By David Morgan
WASHINGTON (Reuters) - Congressional Republicans and the Trump administration will face a challenge reducing the U.S. corporate income tax rate to 25 percent from 35 percent, let alone to the 15 percent rate being advocated by President Donald Trump, the Senate's top tax law writer told Reuters on Monday.
Republican Senator Orrin Hatch, discussing the outlook for overhauling the tax code after last week's collapse of a push to dismantle Obamacare, said in an interview that it was time to tackle taxes despite Trump's calls for a new healthcare push.
On the corporate rate, a key concern for financial markets, the Senate Finance Committee chairman said: "The president said he wants to get it down to 15 percent. That's very unlikely.
"In fact, it would be kind of miraculous if we could get it down to 25 percent or less," Hatch said. "I'd like to get it down to around 20 percent. I'd love to get it at 15 percent if we could.
"If we could get the corporate tax rate down to, let's say, a maximum of 25 percent, it would be a sea change for this country. It would be great," he said. "But I think the odds are, we’re going to be lucky to get it down at all."
Hatch said getting tax legislation to Trump's desk could need support from Democrats, and called on Senate Democratic leader Chuck Schumer to "open the door" to cross-party cooperation.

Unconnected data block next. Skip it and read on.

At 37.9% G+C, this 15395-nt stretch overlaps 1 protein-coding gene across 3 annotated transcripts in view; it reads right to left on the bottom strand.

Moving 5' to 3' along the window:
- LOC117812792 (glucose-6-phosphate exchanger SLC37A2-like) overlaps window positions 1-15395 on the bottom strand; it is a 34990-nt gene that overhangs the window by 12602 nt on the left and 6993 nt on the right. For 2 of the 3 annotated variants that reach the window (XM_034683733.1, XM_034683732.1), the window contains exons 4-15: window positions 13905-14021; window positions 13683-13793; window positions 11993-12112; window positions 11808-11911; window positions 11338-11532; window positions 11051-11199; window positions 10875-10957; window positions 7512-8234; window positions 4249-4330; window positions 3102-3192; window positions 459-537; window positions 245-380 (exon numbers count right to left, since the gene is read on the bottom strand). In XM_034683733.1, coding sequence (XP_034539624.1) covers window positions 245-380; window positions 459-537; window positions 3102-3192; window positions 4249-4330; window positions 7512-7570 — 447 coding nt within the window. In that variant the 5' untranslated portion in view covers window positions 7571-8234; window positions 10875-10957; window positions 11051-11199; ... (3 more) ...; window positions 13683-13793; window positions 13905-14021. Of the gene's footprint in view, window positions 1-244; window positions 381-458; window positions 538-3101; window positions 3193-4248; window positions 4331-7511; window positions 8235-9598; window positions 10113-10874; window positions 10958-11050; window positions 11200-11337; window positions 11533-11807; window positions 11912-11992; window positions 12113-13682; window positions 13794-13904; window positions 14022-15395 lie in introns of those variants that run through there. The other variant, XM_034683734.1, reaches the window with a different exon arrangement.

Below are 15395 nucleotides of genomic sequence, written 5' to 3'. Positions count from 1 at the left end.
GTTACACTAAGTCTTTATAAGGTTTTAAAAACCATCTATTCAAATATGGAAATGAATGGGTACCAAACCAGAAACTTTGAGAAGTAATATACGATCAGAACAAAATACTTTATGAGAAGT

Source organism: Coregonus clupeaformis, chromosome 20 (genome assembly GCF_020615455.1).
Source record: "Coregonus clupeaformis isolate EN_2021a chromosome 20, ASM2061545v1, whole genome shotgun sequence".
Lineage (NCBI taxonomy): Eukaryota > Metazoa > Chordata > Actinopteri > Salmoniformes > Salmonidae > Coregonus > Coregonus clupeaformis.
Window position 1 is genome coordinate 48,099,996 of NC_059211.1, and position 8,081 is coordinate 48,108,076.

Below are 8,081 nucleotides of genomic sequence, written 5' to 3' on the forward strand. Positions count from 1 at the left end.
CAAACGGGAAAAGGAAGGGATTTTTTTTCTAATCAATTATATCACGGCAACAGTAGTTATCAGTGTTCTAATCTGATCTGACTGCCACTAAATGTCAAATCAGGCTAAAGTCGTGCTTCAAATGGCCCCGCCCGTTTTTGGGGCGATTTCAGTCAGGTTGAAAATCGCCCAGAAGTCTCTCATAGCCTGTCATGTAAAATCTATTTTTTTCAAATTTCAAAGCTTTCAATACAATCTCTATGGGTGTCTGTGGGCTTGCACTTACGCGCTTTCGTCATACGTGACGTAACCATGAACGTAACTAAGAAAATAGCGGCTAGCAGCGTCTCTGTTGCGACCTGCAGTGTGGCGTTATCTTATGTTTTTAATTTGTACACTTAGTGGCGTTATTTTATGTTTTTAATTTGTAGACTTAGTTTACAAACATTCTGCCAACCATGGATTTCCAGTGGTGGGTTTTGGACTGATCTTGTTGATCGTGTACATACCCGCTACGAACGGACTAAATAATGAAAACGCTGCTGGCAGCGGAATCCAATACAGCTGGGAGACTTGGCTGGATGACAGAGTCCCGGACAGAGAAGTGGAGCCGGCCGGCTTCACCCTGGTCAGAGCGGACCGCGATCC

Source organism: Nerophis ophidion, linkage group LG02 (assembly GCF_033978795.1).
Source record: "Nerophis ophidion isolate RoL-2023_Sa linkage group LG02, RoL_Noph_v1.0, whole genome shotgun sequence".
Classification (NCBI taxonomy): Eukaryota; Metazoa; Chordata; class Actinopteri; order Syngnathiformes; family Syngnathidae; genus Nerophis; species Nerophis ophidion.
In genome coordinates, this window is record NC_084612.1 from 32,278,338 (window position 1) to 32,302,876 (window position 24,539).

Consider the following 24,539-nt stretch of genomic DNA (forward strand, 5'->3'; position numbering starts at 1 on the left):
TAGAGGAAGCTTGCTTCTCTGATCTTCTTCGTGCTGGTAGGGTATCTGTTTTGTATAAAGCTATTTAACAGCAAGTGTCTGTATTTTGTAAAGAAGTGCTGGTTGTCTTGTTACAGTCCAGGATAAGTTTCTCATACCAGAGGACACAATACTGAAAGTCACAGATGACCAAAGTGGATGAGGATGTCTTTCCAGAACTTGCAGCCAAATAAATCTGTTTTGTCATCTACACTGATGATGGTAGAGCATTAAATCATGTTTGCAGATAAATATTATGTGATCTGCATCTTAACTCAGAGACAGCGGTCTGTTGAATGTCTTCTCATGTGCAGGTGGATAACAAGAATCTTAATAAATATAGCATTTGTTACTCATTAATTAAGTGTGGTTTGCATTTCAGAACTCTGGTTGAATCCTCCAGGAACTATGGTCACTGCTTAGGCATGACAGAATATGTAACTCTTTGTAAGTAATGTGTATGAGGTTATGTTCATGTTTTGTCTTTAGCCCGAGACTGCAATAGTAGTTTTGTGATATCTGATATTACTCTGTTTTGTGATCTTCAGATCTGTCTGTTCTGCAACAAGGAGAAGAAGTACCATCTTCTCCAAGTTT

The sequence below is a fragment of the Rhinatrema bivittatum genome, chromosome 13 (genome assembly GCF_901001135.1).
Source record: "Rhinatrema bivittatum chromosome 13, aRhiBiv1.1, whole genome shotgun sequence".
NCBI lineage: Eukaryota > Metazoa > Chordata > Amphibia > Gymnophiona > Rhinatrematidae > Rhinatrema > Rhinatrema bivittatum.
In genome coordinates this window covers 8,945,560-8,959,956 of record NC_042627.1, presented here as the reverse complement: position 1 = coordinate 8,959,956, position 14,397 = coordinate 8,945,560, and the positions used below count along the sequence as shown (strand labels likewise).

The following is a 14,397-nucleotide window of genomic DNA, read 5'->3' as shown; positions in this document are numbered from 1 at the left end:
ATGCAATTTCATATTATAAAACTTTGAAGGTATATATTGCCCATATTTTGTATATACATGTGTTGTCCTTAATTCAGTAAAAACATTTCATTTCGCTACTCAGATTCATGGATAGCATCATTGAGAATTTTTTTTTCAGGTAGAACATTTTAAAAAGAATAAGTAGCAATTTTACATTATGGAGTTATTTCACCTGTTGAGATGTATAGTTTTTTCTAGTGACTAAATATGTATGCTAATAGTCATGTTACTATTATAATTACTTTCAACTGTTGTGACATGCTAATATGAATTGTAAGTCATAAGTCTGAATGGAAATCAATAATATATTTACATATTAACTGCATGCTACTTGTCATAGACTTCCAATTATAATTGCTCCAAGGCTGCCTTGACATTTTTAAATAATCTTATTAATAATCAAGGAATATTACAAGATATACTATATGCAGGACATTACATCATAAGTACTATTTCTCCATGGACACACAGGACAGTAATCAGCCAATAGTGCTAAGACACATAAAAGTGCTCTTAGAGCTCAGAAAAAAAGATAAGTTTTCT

"In this current Congress, it’s almost impossible to change because the Democrats have just about slowed everything down to such a point that we can’t hardly move on anything. But I’m going to try to break through and get this done."
Separately, White House economic adviser Gary Cohn underscored Trump's commitment to tax reform this year
"We just had a Cabinet meeting. ... The No. 1 topic at the Cabinet meeting was talking about taxes and tax reform and what it would take to get tax reform done this year," Cohn, director of the National Economic Council, said at the start of a listening session on taxes with real estate industry groups.
(Reporting by David Morgan; Additional reporting by Susan Cornwell; Editing by Kevin Drawbaugh and Jonathan Oatis)